Please note: This information was current at the time of publication. But medical information is always changing, and some information given here may be out of date. For regularly updated information on a variety of health topics, please visit familydoctor.org, the AAFP patient education website.

Information from Your Family Doctor

Inguinal (Groin) Hernias

 

Am Fam Physician. 2020 Oct 15;102(8):online.

  See related article on inguinal hernias

What is a hernia?

A hole or weak spot can form inside the abdomen, the part of the body between the chest and hips. If this happens, some of your insides, usually your intestines, can begin to bulge out of that spot. This is called a hernia. Two types of hernias can happen in the groin, the area between your thigh and abdomen. Inguinal (ING-gwin-ul) hernias are common and happen mostly in men. Femoral (FEM-er-ul) hernias are less common and happen mostly in women.

What are the symptoms?

You may notice a painless bulge or lump in your groin area. You may also feel a painful tugging, pulling, or burning. The pain may be worse with coughing, sneezing, or straining.

Part of the intestines can become trapped inside the bulge. If this happens, there is usually severe pain, tenderness, or redness in the groin area.

When should I see a doctor?

You should see a doctor if you feel a new bulge or pain in the groin area or if the pain and tenderness are getting worse. You should call your doctor right away if you have nausea or vomiting.

How is an inguinal hernia treated?

Small, painless hernias may not need to be treated. Surgery usually is needed for larger hernias that cause pain or if the hernia becomes trapped. Surgery can be done using a scope and without cutting the skin. It can also be done through a small cut in your skin. Results are similar with either type of surgery. Some surgeons prefer to use mesh (a loosely woven material) to help close the hernia. You can talk with your doctor about the treatment options.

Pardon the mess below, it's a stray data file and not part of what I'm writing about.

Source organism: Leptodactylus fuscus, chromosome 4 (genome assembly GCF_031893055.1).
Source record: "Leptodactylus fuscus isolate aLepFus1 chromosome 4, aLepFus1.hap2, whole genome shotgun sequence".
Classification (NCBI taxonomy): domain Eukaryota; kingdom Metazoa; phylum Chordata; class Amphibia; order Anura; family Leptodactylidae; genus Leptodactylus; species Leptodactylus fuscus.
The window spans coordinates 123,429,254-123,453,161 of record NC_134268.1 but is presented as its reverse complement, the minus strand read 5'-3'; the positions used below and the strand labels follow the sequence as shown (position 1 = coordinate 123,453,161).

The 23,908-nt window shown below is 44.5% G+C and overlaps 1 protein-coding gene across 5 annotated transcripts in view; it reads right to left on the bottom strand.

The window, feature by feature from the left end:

How long will it take to get better after surgery?

It takes some people longer to get better than others. It depends on the type of hernia, how it is repaired, and if you have other medical conditions. Most patients feel completely better in one to two weeks.


This handout is provided to you by your family doctor and the American Academy of Family Physicians. Other health-related information is available from the AAFP online at http://familydoctor.org.

This information provides a general overview and may not apply to everyone. Talk to your family doctor to find out if this information applies to you and to get more information on this subject.

 

Copyright © 2020 by the American Academy of Family Physicians.
This content is owned by the AAFP. A person viewing it online may make one printout of the material and may use that printout only for his or her personal, non-commercial reference. This material may not otherwise be downloaded, copied, printed, stored, transmitted or reproduced in any medium, whether now known or later invented, except as authorized in writing by the AAFP. Contact afpserv@aafp.org for copyright questions and/or permission requests.

Want to use this article elsewhere? Get Permissions

MOST RECENT ISSUE


Dec 1, 2020

Access the latest issue of American Family Physician

Read the Issue


Email Alerts

Don't miss a single issue. Sign up for the free AFP email table of contents.

Sign Up Now

Navigate this Article